Ravenswood sat in the waiting area outside Michael’s office, his grip tight on the manila envelope. The secretary had told him that the CEO was on a phone call but would be with him in a few minutes. While he waited, he mentally rehearsed what he was going to say.
This envelope contains a ton of circumstantial evidence. None of it technically proves anything. I mean, when you get down to it, there’s really no solid proof...
Shaking his head, he tried a different approach. I’ve found death certificates for everyone who died that day. They were all issued by the U.S. State Department. There’s nothing unusual, except the cause of death on your father’s is listed as “Unknown.”
He didn’t hear Michael open his office door. “Ravenswood, sorry to keep you waiting. Did we have an appointment?”
“No. I came over because I felt I should give this to you now instead of waiting another week.”
“Okay, come into my office.” Michael turned to his secretary. “Grace, when’s my next appointment?”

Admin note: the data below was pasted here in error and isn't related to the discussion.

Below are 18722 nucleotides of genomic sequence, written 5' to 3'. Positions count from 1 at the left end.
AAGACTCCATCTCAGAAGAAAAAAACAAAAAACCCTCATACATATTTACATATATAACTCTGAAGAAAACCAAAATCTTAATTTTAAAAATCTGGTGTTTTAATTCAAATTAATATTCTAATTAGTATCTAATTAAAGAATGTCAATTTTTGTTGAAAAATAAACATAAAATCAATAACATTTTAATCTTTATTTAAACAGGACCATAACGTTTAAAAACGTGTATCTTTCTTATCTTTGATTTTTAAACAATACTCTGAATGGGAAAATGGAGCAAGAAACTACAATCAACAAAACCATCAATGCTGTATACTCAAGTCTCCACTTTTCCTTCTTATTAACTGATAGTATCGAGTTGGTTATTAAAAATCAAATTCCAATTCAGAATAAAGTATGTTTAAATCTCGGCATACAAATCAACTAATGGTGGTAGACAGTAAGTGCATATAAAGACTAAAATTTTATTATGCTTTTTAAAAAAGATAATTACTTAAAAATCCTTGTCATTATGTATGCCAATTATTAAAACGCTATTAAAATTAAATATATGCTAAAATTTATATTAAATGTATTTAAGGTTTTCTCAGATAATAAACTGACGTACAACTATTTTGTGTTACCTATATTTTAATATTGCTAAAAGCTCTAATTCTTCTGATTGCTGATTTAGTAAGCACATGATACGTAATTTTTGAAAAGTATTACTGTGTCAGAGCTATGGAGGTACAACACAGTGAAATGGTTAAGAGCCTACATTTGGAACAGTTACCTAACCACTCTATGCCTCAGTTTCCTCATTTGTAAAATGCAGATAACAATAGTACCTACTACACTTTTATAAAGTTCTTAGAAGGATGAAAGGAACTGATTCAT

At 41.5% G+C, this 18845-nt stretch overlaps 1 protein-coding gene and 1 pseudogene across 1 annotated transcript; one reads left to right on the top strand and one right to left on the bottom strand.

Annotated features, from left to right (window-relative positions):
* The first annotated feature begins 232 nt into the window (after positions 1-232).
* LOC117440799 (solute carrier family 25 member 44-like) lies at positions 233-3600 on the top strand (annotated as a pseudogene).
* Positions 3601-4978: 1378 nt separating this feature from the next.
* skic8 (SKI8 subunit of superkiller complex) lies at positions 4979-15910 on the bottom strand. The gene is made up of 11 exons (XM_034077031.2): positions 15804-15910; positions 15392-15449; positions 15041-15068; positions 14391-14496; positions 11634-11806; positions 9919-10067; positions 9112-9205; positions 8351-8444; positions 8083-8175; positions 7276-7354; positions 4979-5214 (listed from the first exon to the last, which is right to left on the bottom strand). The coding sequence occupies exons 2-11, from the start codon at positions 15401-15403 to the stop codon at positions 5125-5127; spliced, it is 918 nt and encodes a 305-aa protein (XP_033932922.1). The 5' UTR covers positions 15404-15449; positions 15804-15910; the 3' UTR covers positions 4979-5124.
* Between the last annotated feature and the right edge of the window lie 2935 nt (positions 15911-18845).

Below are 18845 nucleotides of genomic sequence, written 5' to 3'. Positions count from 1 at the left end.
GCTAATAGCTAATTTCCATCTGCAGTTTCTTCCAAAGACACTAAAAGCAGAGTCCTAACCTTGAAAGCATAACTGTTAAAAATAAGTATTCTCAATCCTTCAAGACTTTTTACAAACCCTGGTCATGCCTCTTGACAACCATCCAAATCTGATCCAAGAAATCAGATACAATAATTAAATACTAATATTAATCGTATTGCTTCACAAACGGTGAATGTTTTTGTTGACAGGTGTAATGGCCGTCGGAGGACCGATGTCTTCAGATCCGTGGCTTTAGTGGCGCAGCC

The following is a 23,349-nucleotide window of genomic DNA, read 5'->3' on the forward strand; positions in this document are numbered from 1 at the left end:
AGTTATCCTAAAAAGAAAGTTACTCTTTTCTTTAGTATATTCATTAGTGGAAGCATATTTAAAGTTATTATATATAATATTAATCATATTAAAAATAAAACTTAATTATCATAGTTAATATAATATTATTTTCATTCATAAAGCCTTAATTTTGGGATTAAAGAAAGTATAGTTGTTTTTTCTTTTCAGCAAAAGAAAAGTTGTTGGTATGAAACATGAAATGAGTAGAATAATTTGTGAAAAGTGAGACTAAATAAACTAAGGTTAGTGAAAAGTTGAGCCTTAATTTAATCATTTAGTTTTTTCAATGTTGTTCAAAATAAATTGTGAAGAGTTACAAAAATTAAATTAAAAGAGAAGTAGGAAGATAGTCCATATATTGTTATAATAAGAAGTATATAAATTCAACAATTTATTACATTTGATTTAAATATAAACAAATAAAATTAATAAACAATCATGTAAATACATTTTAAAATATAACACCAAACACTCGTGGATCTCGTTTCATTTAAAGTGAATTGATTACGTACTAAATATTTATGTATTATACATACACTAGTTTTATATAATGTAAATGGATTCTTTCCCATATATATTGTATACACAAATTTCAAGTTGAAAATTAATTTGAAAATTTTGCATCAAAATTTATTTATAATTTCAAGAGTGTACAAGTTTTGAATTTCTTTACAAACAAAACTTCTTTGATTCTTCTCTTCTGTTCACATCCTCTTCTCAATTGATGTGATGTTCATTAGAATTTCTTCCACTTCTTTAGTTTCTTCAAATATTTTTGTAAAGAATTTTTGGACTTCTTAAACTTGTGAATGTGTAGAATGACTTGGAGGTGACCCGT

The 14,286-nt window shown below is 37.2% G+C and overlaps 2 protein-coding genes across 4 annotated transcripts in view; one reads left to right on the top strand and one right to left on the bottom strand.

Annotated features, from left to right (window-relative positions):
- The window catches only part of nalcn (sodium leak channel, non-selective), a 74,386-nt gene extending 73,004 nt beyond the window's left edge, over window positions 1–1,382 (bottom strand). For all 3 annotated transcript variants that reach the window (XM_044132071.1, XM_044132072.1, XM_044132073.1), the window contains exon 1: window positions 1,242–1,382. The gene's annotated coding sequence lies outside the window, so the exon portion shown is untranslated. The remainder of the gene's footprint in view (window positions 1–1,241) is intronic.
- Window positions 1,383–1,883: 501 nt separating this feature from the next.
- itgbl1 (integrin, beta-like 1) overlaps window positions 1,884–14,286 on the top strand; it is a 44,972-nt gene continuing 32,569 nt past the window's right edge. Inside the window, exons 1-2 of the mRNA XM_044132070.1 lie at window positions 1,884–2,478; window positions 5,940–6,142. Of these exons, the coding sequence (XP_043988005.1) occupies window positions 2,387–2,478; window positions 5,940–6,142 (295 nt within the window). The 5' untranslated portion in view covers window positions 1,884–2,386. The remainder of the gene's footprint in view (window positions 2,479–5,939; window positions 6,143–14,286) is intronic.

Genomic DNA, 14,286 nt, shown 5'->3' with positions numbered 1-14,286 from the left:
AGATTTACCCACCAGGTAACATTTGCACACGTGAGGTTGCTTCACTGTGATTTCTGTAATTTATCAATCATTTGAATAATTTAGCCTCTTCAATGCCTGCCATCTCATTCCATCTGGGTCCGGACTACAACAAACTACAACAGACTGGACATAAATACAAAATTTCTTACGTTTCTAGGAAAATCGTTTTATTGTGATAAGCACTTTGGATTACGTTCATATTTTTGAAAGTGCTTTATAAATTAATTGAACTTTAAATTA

“Not until two.”
Michael returned to his office. Ravenswood shut the door and set the manila envelope on the large oak desk. Although he had practiced what to say, he had never come up with a good lead-in, so he just started without any preamble. “I’ve been working on this case for about a month now. In that time, there have been some good periods where I’ve been able to find a lot, and some slow periods where I found... well, not so much. The last few days I’ve been able to find nothing.” Ravenswood patted the manila folder. “There’s a lot of circumstantial evidence in here. I’ll admit that none of it technically proves anything. I mean...” He sighed, realizing that everything he was saying, Michael already knew. “Listen, I’ll jump to the end. The bottom line is, I think I’ve found everything I’m ever going to find. I’m just spinning my wheels now. There isn’t any more, and, well, I can’t justify spending any more time on this and not producing any results.”